Once upon a time when Nigerian authors gave queer people a voice

Understand this if you understand nothing: it is a powerful thing to be seen
― Akwaeke Emezi, Freshwater

More African countries and the rest of the world are realising that queer people are humans first, and are putting measures in place to ensure they also enjoy fundamental human rights. Nigeria will rather boast of an anti-gay law that criminalises same-sex relationships, where defaulters face a possible 14-year jail term. But, writers will continue to tell the stories of this so-called minority and push for a society that defines people by their humanity rather than their sexuality.

Before now, queer characters in Nigerian or African literature were limited to the usual stereotypes. They were painted as degenerates and woven into moralistic stories that discouraged every notion of queerness.

In Wole Soyinka’s 1965 novel ‘The interpreter’, African-American Joe Golder, arguably the first recognisable gay character in Nigerian literature, is presented as a reprobate. Not only is he lecherous and even implicated in a murder, but his status as an American affirmed the false idea that same-sex relationship is un-African. This novel, like others during its time, enabled the culture of silence by nodding towards the existence of queer love but not actually attempting to push against the predictable storylines.

However, it has been over 50 years since Soyinka’s novel, and it’s safe to say that the climate of Nigerian literature is transforming. Not only has the silence been broken but writers are actively addressing issues that are usually considered abominable or taboos. Nigerian literature has moved away from existing stereotypes to tell more authentic stories; stories of love, pain and heartbreak; stories that have, at the centre, Nigerian men and women who simply just want to be free to love.

Some of these novels are listed below:

Walking with Shadows by Jude Dibia (2005): Widely considered to be the first Nigerian novel to centre a homosexual protagonist, it came at a time when the freedom of queer people in Nigeria was under scrutiny. In this book, Dibia tells the story of Ebele Njoko, a father who is forcefully outed by a colleague who he had investigated for fraud. Through Ebele’s story, rife with discrimination and abuse, Dibia highlights the difficulties queer men face in a homophobic Nigeria.

Chinelo Okperanta’s Under the Udala Trees (2015): Coming just a year after the criminalisation of same-sex relationship in the country, the novel represents Okperanta’s ongoing commitment to literary activism. In her book, she describes how, in the backdrop of the Biafran war, a meeting between two girls, a Christian Igbo, Ijeoma and a Muslim Hausa, Amina, quickly burns into something beyond friendship. This story addresses a number of themes, one of which is the complex struggle between identity and faith as Ijeoma grows to question her mother’s bible lessons and pastor’s sermons which preached only of the heterosexual human. Okperanta not only followed Ijeoma’s coming-of-age but also portrayed other queer relationships and queer communities. In the same vein, Okperanta’s short story collection, Happiness, like Water which won the 2014 LAMBDA Literary Award also includes stories about queer characters.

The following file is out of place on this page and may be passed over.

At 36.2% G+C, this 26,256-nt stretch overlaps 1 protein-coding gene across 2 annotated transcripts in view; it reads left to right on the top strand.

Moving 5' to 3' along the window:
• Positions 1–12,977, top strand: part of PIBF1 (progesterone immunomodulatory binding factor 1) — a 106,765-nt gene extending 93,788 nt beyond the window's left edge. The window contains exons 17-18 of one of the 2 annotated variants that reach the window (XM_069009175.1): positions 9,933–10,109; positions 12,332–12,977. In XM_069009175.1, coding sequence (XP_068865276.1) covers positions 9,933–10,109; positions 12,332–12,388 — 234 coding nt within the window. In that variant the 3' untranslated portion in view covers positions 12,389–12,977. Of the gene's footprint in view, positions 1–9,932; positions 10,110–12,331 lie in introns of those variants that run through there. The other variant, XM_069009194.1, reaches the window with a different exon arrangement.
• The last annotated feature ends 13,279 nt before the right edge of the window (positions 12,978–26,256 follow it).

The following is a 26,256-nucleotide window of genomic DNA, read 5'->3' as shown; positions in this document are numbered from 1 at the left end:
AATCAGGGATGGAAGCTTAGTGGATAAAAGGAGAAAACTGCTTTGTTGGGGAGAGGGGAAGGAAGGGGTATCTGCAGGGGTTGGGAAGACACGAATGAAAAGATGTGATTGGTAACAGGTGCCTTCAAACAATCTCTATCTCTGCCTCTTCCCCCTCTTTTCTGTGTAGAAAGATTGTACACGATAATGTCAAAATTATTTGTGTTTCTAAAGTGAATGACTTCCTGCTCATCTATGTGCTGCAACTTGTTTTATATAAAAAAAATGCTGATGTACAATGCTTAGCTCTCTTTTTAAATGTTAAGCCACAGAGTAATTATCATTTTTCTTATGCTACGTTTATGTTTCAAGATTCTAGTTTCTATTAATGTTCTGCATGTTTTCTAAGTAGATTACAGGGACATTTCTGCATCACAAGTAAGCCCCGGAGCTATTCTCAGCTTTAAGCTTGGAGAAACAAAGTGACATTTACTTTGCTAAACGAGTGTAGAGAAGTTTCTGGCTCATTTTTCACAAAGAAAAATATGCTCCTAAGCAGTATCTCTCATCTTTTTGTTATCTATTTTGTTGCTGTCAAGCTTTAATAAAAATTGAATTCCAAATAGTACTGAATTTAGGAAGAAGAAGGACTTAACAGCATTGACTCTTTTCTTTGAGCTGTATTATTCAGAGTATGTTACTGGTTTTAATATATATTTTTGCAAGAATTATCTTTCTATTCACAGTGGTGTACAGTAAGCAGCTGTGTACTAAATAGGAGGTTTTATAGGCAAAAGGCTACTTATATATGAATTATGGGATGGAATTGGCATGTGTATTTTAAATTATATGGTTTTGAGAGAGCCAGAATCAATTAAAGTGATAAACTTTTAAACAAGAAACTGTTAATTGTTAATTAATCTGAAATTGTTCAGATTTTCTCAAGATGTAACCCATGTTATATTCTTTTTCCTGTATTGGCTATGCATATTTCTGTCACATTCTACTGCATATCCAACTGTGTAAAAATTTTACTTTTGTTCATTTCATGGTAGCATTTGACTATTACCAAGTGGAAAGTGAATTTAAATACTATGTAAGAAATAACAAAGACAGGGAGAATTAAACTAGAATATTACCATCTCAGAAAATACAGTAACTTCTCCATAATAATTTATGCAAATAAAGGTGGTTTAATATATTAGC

Blessed Body by Unoma Azuah (2016): An anthology, a collection of stories of Nigerian lesbian, gay, bisexual and transgender people in Nigeria, people who boldly outline the moment and aftermaths of their awareness of their sexuality in homophobia Nigeria, sketching for us images of all-girls schools, night-time haunts and online friendships surrounded by a web of discrimination. In an interview with Samsonia way, Azuah explains how her own experiences of isolation as a queer person in Nigeria inspired her to gather these stories.

Nnanna Ikpo’s Fimi Sile Forever (2017): It tells the story of twin brothers, Olawale, who is bisexual and closeted and Oluwole, who is more openly homosexual and how they both navigate through society after the Same-Sex Marriage Prohibition Act becomes law. According to its publishers “It celebrates the enduring power of love, desire, faith, patriotism and human rights in the face of political oppression and religious prejudice.” It is also described as an extension of the literary conversation by Jude Dibia and Chinelo Okperanta.

Freshwater by Akwaeke Emezi (2018): This one-of-a-kind story follows Ada from the moment she is prayed into existence by her parents. Ada is not like other girls but has multiple spirits within her. This novel has been described as a study in dysphoria, a story of the pain of being imprisoned in a physical form. It also refers to certain autobiographical realities that Emezi has faced as a Nigerian, black, trans, gender-nonbinary person.

These are only a number of novels by Nigerian authors which explore themes surrounding queer realities in Nigeria. Other notable mentions include Lives of Great Men by Chike Frankie Edozien (2017), When We Speak of Nothing by Olumide Popoola (2017) and Speak No Evil by Uzodinma Iweala (2018).

By countering stereotypes, these authors are changing narratives, giving the queer community a voice and we are here for it.


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